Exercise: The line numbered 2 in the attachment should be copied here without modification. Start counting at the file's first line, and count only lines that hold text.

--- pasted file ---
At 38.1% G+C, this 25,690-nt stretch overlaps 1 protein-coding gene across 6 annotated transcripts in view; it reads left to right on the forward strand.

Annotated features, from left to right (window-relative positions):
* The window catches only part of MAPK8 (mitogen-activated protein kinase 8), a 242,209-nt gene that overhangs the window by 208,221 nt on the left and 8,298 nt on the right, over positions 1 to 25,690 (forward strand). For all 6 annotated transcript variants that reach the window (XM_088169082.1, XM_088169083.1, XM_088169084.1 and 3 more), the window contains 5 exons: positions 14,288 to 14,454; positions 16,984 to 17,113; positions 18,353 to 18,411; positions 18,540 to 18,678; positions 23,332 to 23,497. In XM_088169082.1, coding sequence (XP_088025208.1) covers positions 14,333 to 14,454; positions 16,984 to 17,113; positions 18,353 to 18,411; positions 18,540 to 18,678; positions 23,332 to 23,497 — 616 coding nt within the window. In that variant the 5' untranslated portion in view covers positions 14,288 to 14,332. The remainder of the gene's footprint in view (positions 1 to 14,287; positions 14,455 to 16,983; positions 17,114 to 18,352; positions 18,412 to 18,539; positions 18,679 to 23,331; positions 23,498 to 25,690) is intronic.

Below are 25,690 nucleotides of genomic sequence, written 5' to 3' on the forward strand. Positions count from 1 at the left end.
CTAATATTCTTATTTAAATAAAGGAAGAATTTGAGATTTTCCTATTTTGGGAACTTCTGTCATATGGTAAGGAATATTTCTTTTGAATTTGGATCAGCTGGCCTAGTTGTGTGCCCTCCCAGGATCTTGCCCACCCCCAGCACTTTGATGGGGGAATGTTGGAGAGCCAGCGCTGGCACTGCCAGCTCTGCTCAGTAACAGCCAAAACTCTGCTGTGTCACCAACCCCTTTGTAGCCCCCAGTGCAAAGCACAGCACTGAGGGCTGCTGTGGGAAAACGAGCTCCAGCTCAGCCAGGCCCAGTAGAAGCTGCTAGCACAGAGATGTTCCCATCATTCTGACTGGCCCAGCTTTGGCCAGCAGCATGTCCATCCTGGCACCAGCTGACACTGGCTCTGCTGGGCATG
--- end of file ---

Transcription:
Annotated features, from left to right (window-relative positions):